The former Iraqi dictator was by no means a nice person. He was in fact quite evil. He enjoyed torturing his opponents and would take his two sons, Uday and Qasay, to torture sessions while they were still young boys.
Saddam terrorized his own people, getting rid of anyone he suspected of disloyalty or who might have gotten in his way, or that was not 100 percent behind him. After the failed uprising by the Shiites in the southern part of the country in the aftermath of the invasion of Kuwait in 1991, Saddam's henchmen killed close to 270,000 Shiites. Earlier, he had waged an eight-year war against Iran during which time close to one million people died on both side of the Shat al-Arab waterway separating the two countries.
He did not shy away from using chemical weapons against the Iranians and then against his own Kurds. Then in 1990, strapped for cash by the devastating war against Iran, he invaded neighboring Kuwait, wanting to grab their oil wells and the revenue derived from its oil.
Accusing the Kuwaitis of drilling perpendicularly under the border into Iraqi land, he used the pretext that Kuwait was Iraq's 19th province -- and he invaded. He ransacked the tiny oil-rich emirate. His men stole the country clean, taking everything they could get their hands on, from fancy European cars to the gold and currency reserves held in the safe rooms of Kuwait's Central Bank. Not satisfied, retreating Iraqi troops even stole the water cups and other paraphernalia from Kuwait Airways, to doorknobs, which they removed from every room of the city's luxurious hotels. When they ran out of time, out of shear spite, they shot at the doorknobs. What the Iraqis, under the leadership of Saddam Hussein did to Kuwait and its citizens was beyond the wildest imagination.
But if his neighbors today are not about to lament Saddam Hussein's execution, the are nevertheless, worried by the fallout his death will stir up trouble.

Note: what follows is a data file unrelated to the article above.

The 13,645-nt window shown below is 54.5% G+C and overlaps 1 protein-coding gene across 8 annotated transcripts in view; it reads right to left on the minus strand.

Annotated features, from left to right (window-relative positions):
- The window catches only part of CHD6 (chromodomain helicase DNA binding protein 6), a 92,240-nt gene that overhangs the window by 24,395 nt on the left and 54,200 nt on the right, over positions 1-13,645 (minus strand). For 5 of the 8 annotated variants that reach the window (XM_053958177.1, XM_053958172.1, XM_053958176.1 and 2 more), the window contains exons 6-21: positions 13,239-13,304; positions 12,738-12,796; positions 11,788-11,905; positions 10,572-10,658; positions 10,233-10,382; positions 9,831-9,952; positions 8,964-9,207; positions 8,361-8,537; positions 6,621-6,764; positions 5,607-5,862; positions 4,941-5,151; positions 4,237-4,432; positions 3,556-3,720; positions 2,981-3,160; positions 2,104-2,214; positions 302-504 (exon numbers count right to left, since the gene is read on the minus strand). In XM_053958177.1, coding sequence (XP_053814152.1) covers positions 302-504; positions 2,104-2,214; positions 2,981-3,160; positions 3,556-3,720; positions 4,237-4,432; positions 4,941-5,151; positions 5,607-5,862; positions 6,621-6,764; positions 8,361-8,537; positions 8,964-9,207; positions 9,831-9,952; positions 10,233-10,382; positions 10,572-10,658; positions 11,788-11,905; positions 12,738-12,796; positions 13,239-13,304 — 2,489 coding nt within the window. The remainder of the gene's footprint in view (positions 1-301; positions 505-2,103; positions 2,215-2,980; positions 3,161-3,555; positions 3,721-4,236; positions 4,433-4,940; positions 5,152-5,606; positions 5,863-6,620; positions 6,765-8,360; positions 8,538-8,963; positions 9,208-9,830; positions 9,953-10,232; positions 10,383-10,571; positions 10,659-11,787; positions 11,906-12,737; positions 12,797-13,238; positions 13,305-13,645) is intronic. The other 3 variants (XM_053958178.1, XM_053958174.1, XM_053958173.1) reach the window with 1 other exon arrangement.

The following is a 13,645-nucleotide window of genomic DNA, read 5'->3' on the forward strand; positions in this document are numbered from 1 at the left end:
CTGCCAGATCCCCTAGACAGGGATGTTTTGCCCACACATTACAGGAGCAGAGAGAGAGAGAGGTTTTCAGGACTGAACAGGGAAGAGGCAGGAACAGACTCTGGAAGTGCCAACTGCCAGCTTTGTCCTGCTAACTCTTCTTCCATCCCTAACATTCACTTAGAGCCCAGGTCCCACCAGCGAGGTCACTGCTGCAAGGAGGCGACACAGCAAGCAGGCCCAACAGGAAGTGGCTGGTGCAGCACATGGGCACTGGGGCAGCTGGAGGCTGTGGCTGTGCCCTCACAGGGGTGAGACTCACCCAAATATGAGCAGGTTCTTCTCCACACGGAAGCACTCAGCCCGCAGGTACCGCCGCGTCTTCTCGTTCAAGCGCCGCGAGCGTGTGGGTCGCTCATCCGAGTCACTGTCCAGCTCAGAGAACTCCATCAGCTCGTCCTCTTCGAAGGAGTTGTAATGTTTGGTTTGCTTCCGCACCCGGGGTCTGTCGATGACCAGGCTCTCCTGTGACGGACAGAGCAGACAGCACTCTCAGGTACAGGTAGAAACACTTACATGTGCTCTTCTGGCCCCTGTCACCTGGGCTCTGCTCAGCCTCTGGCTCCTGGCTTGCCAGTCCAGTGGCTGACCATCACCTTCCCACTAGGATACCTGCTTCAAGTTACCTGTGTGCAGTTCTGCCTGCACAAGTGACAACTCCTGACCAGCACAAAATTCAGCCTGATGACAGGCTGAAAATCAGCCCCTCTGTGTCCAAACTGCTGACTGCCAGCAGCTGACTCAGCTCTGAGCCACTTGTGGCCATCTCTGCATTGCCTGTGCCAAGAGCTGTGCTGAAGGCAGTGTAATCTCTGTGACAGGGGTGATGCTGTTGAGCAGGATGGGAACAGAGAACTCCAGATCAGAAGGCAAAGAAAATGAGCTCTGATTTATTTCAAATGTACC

One reader e-mailed a reply to an earlier version of this report, before Saddam was executed, saying: "Any time the world can take out a sorry bastard like Saddam is the right time."
This reporter entered Kuwait the day it was liberated and saw what Saddam's men did to the tiny emirate. And this reporter covered the Iraq-Iran war and has no illusions about the man's evilness. What is worrisome is the timing chosen for the execution.
Saddam's execution comes as millions of Muslims around the world begin Saturday celebrating Eid al Ahda, or the feast of the sacrifice. This holiday commemorates the time when God told Abraham -- who is also revered by Muslims -- to spare his son Isaac and to slaughter a sheep instead.
The death by hanging sentence on Saddam Hussein, carried out during this period of holy feast in the Muslim world could be seen by millions of Muslims as making a Martyr out of the former Iraqi dictator.
Additionally, this would all be taking place at the same time when several tens of millions of Muslims converge on Saudi Arabia to perform one of the five pillars of Islam, the sacred pilgrimage -- or the hajj -- to Mecca. The news of Saddam's hanging could stir emotions among the large numbers of worshipers gathered in the Saudi Arabian holy city. It wouldn't take much of a spark to ignite a riot among the millions of pilgrims gathered in Islam's holiest of cities.
It's hard to imagine that the powers that be in Iraq, both Iraqis and Americans failed to take into account the Hajj and the Eid. If they did take the feast of Ahda into consideration and still chose to proceed with the execution, then they are either completely ignorant of local customs and norms, or if they did not consider the potent mixture of the Hajj, the Eid and the sentencing, then they are total fools. And fools can be dangerous.
What follows next would be the beginning of a new and more violent chapter in Iraq's history.
(Comments may be sent to Claude@upi.com.)